My Two Cents

The Job Numbers, Part 1

Chris Farrell May 2, 2008

Here’s the question I posed earlier in the week:

Will the downturn be short and shallow or deep and vicious? With all apologies to William Shakespeare, that is the question. It isn’t an idle one, either, and it’s difficult to answer with any degree of confidence even though it’s increasingly clear the Federal Reserve has succeeded in its several months-long campaign to prevent a credit crunch from turning into a financial collapse. The quarter-point cut Apr. 30 in its benchmark interest rate to 2% is probably the central bank’s last maneuver in that crusade for some time.

Even though the risk of apocalypse has been averted, the economic glass could be half empty. Perhaps most worrisome is the nearly 13% price decline in residential homes from a year earlier in 20 major metropolitan markets followed in the Standard & Poor’s/Case-Shiller index. The housing market’s downward momentum shows no signs of abating.

The government’s latest gross domestic product report has business spending falling across the board, with outlays on residential and non-residential construction, capital goods, equipment, and software down in the first quarter of 2008. Consumer confidence is falling, too. One figure in the Conference Board’s April report caught the eye of Bernard Baumohl, managing director of the Economic Outlook Group in Princeton , N.J. The proportion of people surveyed who expect their incomes to rise over the next six months fell to 15.1%, “the lowest percentage this organization recorded since 1967 when it began this line of questioning,” he writes.

Still, there is a chance the glass is half full. Take the stock market. It’s barely in correction territory, down less than 11% from its peak reached in October, 2007. The Bush Administration’s $168 billion rebate to taxpayers will start reaching consumers soon, with at least some of that money spent at malls and big-box stores. The forward earnings of the S&P 500 are down only 5.4% at the end of April from last October’s record high, according to economist Edward Yardeni of Yardeni Research. That compares to a 17.5% peak-to-trough decline during the previous profits recession at the beginning of the decade, he adds.

So, half empty or half full? The April employment report due out on May 2 could provide an answer. “Central to the outlook for the economy in the balance of this year is just how much has the job market weakened,” says James Paulsen, chief investment officer at Wells Capital Management, which is part of Wells Fargo.

Certainly, last month’s payroll plunge of 80,000–the biggest drop in five years–convinced a majority of private sector economists that the U.S. was in a recession or sliding toward one. (A close look at the numbers behind the 0.6% gain in GDP in the first quarter of 2008 won’t persuade many economists to change their outlook.) Jobs matter.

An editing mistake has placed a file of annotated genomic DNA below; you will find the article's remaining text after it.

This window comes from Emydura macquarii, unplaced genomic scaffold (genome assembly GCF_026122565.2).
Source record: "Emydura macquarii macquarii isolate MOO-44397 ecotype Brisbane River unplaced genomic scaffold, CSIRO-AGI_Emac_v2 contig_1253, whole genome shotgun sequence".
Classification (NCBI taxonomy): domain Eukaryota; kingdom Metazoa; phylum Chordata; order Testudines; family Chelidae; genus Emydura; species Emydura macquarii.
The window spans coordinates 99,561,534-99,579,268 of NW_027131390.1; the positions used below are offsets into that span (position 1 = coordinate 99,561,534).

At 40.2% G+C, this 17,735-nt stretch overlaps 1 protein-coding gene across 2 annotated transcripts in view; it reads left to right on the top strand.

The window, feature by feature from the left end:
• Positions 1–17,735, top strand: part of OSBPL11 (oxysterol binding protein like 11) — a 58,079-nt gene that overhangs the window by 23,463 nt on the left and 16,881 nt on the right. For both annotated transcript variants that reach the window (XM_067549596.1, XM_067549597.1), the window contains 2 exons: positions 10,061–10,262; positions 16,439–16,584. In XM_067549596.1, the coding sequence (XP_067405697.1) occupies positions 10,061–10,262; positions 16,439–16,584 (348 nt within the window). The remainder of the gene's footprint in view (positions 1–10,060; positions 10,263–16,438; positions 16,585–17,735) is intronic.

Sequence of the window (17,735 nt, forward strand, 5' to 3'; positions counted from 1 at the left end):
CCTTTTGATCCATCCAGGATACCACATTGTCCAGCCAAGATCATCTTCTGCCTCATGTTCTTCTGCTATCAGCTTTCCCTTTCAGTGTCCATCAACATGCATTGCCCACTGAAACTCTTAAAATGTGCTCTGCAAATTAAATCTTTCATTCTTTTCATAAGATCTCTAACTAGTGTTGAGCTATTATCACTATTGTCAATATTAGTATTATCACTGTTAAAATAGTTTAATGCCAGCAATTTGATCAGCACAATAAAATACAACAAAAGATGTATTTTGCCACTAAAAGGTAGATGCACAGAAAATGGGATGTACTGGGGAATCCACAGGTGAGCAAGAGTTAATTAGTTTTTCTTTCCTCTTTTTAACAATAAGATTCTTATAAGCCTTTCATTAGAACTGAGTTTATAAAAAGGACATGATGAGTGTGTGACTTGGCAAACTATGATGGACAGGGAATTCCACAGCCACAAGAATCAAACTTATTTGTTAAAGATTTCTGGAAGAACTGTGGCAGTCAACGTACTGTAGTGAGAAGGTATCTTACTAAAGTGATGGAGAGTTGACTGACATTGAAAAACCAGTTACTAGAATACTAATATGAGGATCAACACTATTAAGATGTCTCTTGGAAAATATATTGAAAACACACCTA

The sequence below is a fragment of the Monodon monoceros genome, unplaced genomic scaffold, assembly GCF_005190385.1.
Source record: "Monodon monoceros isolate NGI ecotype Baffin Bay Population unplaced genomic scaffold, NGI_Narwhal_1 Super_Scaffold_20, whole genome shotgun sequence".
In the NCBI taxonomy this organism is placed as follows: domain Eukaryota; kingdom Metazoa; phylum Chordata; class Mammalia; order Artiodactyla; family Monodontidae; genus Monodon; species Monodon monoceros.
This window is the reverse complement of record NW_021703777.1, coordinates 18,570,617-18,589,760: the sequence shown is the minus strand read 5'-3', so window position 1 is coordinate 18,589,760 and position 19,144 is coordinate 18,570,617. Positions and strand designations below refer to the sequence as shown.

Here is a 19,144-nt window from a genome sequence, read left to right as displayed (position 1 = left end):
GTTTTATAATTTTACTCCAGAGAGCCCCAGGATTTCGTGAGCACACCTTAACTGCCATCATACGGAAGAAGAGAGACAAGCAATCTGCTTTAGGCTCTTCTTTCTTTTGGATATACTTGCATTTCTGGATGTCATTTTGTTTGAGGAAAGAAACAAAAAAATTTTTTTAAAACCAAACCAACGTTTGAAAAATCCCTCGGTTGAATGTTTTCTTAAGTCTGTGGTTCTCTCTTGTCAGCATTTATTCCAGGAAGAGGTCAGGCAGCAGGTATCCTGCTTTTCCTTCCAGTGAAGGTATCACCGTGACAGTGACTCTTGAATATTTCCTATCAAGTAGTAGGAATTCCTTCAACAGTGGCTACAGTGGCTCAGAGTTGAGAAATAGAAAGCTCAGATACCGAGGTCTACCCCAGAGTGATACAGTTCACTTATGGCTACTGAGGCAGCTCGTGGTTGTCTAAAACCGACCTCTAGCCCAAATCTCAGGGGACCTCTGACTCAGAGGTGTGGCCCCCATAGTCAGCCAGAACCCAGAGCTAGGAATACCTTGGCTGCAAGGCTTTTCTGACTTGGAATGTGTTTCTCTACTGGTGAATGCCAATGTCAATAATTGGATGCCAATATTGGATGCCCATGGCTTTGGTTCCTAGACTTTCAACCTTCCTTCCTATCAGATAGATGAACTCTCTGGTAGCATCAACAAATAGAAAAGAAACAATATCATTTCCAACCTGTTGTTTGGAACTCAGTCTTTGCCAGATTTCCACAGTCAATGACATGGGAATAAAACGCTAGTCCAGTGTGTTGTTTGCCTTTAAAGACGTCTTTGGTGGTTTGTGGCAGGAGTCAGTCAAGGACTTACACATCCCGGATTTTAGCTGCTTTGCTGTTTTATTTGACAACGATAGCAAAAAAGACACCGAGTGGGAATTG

One key measure is simply, how big is the payroll drop? The Bloomberg survey of economists for April’s employment report has a consensus decline of -75,000. That figure would be consistent with a business community facing tough times but reluctant to embrace mass layoffs. If payrolls come in around consensus that would suggest a short, shallow recession, says Mark Zandi, chief economist at Moody’s Economy.com. (He’s forecasting a 100,000 decline.)

What if the job number jumps to the 150,000 to 200,000 level? Those figures are consistent with the job market of a typical post-World War II recession. Assuming history holds, the downturn would come to an end around the time summer shades into fall. But payroll declines in the 250,000 to 300,000 range would suggest a vicious downturn. The recovery wouldn’t start until the end of the decade, Zandi says.

It’s not just the magnitude of the payroll drop that matters. Who gets handed a pink slip also counts when trying to fathom the economy’s direction. So far, this has been largely a blue-collar and pink-collar downturn. Job losses have been concentrated in industries such as manufacturing, construction, and retail, and it’s the less-educated workers in these industries that are suffering the most on the job front. For instance, the unemployment rate for workers with less than a high school diploma is up from 7.6% in December to 8.2% in March. Workers with a high school diploma have also seen an increase over the same time period, from 4.7% to 5.1%.

In sharp contrast, workers with a bachelor’s degree or higher are doing relatively well, despite massive layoffs at a number of beleaguered financial institutions. For example, the unemployment rate for well-educated workers fell a fraction from December to March—2.2% to 2.1%. Watch out if the job-loss figure spreads to better-educated and better-paid workers in such white-collar professions as health care, education, and information technologies.

In a sense, everything flows from jobs. The more confident workers are that they won’t join their neighbor at the unemployment center, the quicker home prices and consumer spending revive. Of course, the exact opposite dynamic holds, too.

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